Following on from the midfield battle that was waged on Saturday lunchtime I got thinking about the players down the years that have enjoyed putting a good old fashioned tackle in. Players whose careers are ultimately defined by their love of a tasty, firm but fair 50/50 challenge. Not necessarily nasty footballers that entered the field of play with the intent of causing injury to the opposition but help their side gain the upper-hand mentally through their intimidating style of play and leadership.
With the modern game evolving in front of our very eyes, every mistimed challenge is scrutinised to the hundredth degree thanks to Sky HD cameras and super-slow-motion footage, the hardmen of the sport are slowly but surely being phased out. Protection of the Nani's of this world is not only demanded by their managers but is afforded in spades by the officials. Some would argue that this is the correct stance to take from the governing bodies and I suppose I would ultimately agree, but whilst we still can let's not forget the importance of the footballing "hardman".
It would fair to say that SAFC have had had their fair share of tough tacklers down the years and here is my Top Ten!
Number 10: Alex Rae
Before Alex swapped his midfield bearth for a managerial position the Scot made his name as a goal scoring midfield general. Perhap's Rae's most memorable moment in the Red and White, apart from an absolute screamer against Charlton, came at the expense of former SAFC boss Roy Keane. The now infamous moment when Alex bounced the ball squarely off the angry Irishman's head not once, but twice. It takes a certain competitive mentality and a massive set of balls to pull that stunt off!
Number 9: Mick Harford
Whilst born a local lad here on Wearside Harford is better known in the footballing world for his time with both Luton and Wimbledon and only enjoyed a brief spell at Roker Park. It was with the Don's however that Harford truly earned his Cult Hero status for reportedly being the only player that was afforded the luxury of not having to undergo the "Crazy Gang" initiation ceremony based upon his reputation alone. Even Vinny Jones was scared of the intimidating forward.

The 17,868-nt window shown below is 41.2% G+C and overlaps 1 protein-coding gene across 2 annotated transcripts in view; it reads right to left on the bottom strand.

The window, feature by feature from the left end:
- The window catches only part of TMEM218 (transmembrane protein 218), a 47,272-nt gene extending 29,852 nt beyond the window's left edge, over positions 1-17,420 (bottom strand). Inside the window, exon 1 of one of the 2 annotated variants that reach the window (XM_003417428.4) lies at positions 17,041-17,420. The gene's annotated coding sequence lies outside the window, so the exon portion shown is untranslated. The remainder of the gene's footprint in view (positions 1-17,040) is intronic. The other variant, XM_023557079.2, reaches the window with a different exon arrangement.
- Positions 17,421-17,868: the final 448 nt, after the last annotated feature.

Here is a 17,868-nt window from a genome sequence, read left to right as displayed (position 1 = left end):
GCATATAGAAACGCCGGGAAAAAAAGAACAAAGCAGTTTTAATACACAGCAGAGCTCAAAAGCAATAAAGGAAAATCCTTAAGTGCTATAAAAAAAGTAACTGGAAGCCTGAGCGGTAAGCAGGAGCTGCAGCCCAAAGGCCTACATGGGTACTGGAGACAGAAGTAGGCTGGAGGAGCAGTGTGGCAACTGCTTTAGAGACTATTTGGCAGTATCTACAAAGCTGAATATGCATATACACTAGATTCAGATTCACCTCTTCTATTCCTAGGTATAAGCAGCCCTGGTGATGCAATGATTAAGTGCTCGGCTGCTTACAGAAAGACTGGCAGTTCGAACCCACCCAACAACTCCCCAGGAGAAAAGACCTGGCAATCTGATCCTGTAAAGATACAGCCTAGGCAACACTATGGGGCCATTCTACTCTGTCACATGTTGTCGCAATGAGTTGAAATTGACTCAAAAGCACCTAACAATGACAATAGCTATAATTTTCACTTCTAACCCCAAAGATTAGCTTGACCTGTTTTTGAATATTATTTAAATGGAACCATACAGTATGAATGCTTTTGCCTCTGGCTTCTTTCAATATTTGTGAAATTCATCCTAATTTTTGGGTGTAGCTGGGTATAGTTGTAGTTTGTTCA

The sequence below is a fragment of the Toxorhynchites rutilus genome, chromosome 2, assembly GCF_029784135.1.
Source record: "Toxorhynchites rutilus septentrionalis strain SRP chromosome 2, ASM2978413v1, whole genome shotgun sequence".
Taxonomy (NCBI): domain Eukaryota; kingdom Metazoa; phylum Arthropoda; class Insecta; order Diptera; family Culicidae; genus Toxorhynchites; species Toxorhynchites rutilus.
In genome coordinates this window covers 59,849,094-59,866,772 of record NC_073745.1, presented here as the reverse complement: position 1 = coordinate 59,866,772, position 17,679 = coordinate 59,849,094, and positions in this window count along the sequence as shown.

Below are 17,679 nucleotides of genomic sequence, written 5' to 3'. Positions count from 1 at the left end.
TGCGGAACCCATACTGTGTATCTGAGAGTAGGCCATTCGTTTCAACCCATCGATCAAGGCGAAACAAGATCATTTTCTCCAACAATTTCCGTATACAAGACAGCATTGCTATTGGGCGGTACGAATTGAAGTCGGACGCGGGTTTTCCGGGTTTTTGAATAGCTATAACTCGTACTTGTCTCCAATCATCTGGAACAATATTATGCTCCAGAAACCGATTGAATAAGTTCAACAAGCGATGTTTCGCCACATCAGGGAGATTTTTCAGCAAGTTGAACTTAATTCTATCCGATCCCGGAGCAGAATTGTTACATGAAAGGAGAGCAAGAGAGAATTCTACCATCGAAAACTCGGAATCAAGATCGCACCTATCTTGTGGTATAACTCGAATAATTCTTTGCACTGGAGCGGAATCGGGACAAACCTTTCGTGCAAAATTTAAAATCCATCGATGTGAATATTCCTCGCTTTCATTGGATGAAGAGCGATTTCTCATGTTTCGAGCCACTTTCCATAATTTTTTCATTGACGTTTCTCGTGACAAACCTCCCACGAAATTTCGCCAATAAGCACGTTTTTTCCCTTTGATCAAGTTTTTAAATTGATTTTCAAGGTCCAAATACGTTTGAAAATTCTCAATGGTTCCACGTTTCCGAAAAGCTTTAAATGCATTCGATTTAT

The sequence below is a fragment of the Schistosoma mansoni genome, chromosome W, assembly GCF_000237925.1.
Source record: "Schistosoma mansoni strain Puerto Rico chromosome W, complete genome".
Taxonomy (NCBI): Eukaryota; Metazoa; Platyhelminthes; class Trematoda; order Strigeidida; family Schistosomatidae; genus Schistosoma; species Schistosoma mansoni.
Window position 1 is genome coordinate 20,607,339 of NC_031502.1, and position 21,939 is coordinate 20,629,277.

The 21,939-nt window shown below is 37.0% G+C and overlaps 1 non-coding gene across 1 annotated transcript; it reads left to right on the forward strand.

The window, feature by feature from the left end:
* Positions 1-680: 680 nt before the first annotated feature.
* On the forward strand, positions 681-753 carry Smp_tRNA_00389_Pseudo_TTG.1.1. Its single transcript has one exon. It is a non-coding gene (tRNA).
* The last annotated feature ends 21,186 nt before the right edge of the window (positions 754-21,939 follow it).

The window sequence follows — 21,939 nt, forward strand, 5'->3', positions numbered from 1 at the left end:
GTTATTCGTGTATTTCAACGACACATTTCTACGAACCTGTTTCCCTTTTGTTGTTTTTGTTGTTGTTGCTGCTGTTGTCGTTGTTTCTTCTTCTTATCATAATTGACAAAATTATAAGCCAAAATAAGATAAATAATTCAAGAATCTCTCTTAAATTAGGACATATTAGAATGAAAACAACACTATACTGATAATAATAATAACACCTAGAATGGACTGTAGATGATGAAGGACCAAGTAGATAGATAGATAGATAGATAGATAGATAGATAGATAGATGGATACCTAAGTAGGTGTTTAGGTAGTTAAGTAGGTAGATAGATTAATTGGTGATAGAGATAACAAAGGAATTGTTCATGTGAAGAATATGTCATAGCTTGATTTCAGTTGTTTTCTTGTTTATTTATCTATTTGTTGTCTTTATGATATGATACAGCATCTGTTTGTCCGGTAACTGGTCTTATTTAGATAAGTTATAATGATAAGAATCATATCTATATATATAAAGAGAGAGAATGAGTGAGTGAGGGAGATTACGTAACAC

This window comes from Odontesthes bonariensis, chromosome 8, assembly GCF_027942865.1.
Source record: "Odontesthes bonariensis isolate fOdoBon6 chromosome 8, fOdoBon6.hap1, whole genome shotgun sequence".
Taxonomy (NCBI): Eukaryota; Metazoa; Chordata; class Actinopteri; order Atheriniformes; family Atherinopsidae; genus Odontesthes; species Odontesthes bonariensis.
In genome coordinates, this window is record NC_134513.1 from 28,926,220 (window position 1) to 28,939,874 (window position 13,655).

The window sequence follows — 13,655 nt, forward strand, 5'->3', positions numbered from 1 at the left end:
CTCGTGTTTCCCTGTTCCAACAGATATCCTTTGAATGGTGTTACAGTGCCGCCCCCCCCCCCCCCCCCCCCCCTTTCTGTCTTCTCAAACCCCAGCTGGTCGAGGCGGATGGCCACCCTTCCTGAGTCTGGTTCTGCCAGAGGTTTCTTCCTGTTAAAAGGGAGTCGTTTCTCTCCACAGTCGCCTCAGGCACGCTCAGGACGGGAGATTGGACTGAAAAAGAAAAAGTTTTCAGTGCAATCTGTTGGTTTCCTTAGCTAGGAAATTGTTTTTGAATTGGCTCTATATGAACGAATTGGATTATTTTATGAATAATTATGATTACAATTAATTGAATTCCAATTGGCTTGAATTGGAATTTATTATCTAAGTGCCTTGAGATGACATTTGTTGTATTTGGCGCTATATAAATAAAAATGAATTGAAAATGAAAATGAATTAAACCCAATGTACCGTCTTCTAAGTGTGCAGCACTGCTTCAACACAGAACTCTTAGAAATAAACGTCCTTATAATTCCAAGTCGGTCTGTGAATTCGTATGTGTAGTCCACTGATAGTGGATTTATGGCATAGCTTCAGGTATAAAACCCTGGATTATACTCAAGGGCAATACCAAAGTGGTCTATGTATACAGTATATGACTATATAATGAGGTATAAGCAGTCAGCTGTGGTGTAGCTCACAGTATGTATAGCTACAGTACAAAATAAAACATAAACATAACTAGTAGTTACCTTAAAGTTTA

Harford was also the victim of a Sam Allardyce elbow which saw him hospitalised requiring over one hundred stitches across his face and inside of his mouth. Mick being Mick however discharged himself one the work was done and headed home. That's not just "hard" that's mental!
Number 8: Chris Makin
Chris is one of my all time favourite SAFC players. As a vital cog in the Sunderland Machine which played such eye-catching football, Makin's involvement in the success of the right hand side in partnership with Nicky Summerbee should not be underestimated. Chris was also not afraid to get stuck in when required and never lost a 50/50 tackle during his spell on Wearside. (This may or may not be factually correct but it certainly sounds about right)
Number 7: Lee Cattermole
Lee has certainly made a name for himself over his short career to date and not always for the good. Bruce is clearly an admirer of the tough tackling central midfielder as he has signed the lad twice already over his managerial career, putting up quite the fight for his services on Wearside. Lee's ability however is often overshadowed by his god given gift of getting himself into bother with the referee. It may be argued that Cattermole's card has been unfairly marked by the officials for his past misdemeanours but that said his love for a tackle combined with the busy area of the pitch he marshalls adds up to Lee receiving more cards than Justin Bieber on Valentines Day. Hopefully Lee has learned his lesson, as even his biggest fan seems to be losing his patience with his disciplinary record.
Number 6: Richie Pitt
Whilst Richie's footballing career was heartbreakingly short, a knee injury sustained just months after the '73 Cup Final would end his playing days, it was his influence on that game as a young defender which he will be forever remembered for. When you think back to to that famous day in May you will of course remember Porterfield's goal, Montgomery's saves and Stokoe's celebration but it would be scandalous to allow Pitt's input to go amiss.
As huge underdogs going into the day Sunderland had to make an impact on precedings and fast. Up stepped Richie Pitt. With just thirty-three seconds on the clock Pitt threw himself into a robust tackle on Leeds' Alan Clarke and as the man himself said: